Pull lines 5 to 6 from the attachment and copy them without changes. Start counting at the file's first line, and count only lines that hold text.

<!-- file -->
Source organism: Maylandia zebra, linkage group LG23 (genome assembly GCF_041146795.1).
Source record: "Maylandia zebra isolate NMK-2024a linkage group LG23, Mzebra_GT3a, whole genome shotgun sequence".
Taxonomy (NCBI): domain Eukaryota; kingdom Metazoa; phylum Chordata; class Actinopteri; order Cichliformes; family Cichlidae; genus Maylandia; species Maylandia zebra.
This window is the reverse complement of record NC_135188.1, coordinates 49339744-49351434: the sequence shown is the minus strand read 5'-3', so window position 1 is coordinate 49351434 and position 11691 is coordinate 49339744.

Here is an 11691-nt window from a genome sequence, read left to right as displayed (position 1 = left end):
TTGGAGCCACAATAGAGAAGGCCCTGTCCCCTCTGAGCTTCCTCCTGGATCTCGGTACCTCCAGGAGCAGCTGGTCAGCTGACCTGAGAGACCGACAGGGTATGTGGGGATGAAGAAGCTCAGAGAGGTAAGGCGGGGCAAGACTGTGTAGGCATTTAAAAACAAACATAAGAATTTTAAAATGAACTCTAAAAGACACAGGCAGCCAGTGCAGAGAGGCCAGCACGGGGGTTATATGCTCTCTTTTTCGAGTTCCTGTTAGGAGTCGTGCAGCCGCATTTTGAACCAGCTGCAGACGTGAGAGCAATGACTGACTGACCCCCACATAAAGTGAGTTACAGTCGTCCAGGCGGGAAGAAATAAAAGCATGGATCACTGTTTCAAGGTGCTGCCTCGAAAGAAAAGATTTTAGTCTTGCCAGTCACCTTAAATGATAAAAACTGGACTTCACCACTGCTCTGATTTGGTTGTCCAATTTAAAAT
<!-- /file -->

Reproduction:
Here is an 11691-nt window from a genome sequence, read left to right as displayed (position 1 = left end):
TTGGAGCCACAATAGAGAAGGCCCTGTCCCCTCTGAGCTTCCTCCTGGATCTCGGTACCTCCAGGAGCAGCTGGTCAGCTGACCTGAGAGACCGACAGGGTATGTGGGGATGAAGAAGCTCAGAGAGGTAAGGCGGGGCAAGACTGTGTAGGCATTTAAAAACAAACATAAGAATTTTAAAATGAACTCTAAAAGACACAGGCAGCCAGTGCAGAGAGGCCAGCACGGGGGTTATATGCTCTCTTTTTCGAGTTCCTGTTAGGAGTCGTGCAGCCGCATTTTGAACCAGCTGCAGACGTGAGAGCAATGACTGACTGACCCCCACATAAAGTGAGTTACAGTCGTCCAGGCGGGAAGAAATAAAAGCATGGATCACTGTTTCAAGGTGCTGCCTCGAAAGAAAAGATTTTAGTCTTGCCAGTCACCTTAAATGATAAAAACTGGACTTCACCACTGCTCTGATTTGGTTGTCCAATTTAAAAT